It's a fortuitous time for those nerds out there scanning the headlines for instances of religion in politics. (BTW, just read this morning in American Grace that there's more religion in politics than politics in religion. More on that later, maybe.) From the Department of the Obvious, we have abortion, the most religiously-charged political issue in the history of issues, with same-sex marriage coming a close second. I mention these two issues because according to Putnam and Campbell, authors of American Grace, they track most reliably with religious observance: Those people who identify themselves as "highly religious" oppose them more frequently than the rest of the population. (Specifically on abortion, the highly religious are five times more likely to oppose all or most abortions than the, uh, lowly religious.)
Other issues do not show such a dramatic difference. On immigration, for example, the religious share opinions with the irreligious. Even on issues of poverty & whether the government should confront inequality, the data show that it makes little to no difference whether or not you're a believer, even though 91% of respondents said they'd heard a sermon over the pulpit on hunger & poverty in the last year.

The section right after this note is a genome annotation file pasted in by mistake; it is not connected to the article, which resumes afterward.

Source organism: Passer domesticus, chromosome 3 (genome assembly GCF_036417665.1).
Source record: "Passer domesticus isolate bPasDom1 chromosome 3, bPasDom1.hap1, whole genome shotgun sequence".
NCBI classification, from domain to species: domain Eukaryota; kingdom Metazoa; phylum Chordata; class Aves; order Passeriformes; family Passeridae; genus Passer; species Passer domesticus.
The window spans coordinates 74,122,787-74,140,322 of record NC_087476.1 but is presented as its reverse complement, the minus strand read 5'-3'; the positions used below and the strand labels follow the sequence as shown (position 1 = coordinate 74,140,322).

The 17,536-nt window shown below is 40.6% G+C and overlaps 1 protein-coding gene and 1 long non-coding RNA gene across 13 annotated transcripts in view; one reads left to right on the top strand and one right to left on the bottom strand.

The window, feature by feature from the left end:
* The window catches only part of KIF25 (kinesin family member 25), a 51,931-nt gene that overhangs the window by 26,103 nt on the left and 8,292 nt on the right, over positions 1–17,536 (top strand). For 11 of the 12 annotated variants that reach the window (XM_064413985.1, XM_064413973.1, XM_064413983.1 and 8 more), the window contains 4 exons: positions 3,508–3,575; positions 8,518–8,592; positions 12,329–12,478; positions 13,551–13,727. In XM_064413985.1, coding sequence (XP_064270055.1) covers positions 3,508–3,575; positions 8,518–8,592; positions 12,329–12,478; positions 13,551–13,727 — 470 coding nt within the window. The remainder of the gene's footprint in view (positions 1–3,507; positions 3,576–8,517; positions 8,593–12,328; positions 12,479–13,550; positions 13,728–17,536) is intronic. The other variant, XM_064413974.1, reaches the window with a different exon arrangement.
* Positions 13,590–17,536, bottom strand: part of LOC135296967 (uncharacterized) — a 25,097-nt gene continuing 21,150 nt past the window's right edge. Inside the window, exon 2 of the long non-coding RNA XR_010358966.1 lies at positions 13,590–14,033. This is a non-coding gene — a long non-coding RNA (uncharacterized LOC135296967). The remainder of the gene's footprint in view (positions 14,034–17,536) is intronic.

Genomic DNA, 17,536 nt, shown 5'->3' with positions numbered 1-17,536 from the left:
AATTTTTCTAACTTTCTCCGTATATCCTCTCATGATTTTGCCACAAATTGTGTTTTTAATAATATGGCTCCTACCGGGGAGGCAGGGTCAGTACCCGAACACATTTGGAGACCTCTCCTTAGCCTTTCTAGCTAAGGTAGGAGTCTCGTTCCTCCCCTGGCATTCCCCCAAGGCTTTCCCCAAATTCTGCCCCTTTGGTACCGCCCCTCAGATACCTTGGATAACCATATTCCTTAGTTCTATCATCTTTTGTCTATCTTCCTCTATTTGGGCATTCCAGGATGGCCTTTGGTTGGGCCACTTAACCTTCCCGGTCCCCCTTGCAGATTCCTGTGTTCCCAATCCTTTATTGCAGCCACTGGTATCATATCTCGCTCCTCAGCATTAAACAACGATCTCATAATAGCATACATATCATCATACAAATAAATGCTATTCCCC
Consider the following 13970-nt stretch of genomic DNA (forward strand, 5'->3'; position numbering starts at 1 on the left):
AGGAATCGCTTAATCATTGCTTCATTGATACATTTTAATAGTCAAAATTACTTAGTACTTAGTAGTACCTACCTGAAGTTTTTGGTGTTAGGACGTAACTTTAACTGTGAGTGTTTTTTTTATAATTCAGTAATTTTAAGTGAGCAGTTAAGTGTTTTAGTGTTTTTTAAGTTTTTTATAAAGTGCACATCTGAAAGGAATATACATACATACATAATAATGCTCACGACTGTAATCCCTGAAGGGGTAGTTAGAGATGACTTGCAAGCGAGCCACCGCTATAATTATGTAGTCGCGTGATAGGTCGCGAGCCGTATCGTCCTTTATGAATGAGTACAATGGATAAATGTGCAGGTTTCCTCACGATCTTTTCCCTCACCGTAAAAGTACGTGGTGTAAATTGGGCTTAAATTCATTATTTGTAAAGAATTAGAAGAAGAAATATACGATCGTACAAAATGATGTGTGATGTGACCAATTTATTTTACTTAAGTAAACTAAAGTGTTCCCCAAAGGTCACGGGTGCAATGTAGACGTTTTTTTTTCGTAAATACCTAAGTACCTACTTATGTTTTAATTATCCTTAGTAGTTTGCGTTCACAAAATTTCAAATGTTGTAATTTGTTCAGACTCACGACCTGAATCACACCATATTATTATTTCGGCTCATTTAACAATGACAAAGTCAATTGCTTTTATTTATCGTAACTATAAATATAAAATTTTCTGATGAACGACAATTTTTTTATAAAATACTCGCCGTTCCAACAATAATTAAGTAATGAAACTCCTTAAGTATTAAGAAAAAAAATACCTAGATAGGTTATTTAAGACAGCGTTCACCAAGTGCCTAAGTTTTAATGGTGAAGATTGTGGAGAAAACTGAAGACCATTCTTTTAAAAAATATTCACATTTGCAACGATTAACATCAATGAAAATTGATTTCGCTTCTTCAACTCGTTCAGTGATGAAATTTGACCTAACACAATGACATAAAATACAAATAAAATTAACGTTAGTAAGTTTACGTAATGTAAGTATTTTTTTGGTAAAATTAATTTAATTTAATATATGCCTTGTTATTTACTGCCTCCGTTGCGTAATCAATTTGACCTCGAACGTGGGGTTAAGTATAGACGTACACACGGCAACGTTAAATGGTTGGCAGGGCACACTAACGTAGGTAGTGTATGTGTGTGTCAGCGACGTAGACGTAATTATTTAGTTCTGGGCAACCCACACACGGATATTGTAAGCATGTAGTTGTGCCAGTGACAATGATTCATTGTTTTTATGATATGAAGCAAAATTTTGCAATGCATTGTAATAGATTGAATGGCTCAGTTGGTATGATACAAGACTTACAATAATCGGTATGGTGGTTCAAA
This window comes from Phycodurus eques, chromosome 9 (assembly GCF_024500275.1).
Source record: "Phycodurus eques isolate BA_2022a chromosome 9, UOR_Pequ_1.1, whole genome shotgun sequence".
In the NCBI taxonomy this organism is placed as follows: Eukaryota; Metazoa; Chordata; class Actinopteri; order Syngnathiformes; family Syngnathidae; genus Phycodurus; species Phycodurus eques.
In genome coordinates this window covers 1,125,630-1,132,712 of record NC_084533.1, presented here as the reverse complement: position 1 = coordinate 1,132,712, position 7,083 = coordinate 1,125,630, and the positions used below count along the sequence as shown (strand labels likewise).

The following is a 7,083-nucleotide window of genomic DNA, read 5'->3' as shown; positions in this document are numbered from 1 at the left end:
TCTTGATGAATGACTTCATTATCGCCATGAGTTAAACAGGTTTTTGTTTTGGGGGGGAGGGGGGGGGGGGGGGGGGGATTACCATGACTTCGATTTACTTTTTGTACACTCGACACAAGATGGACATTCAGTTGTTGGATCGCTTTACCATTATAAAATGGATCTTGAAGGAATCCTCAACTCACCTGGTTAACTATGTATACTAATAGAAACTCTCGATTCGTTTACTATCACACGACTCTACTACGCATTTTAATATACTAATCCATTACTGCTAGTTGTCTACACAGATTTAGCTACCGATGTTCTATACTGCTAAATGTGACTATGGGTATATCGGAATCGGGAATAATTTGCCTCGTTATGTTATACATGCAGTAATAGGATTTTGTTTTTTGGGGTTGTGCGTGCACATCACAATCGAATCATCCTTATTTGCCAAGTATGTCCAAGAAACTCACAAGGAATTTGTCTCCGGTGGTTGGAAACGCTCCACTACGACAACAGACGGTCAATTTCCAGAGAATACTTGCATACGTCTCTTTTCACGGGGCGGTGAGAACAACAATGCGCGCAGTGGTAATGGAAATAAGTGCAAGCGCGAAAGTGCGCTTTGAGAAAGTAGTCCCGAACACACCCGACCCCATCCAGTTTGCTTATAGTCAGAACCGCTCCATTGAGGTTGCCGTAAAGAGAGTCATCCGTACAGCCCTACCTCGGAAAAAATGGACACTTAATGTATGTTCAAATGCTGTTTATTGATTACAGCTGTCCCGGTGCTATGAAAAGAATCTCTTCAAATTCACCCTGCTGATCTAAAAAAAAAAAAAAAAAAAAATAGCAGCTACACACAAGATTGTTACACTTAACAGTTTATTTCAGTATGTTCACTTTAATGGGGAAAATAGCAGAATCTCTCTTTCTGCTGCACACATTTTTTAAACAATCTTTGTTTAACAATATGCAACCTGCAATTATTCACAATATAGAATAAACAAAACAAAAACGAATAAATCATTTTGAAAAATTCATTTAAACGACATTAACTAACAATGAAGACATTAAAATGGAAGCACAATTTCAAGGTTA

In God's Politics Jim Wallis argues that a Christian's spectrum of politics should cover more than just these two issues. It is fascinating, then, to see the outpouring of support for the Wisconsin unions from the religious establishment, as reported here by Religious Dispatches and here by Milwaukee's Journal Sentinel. Absent this list of Catholic, Episcopal, Jewish, and various mainline Protestant (Methodists, Lutherans, Presbyterians) supporters is an evangelical presence.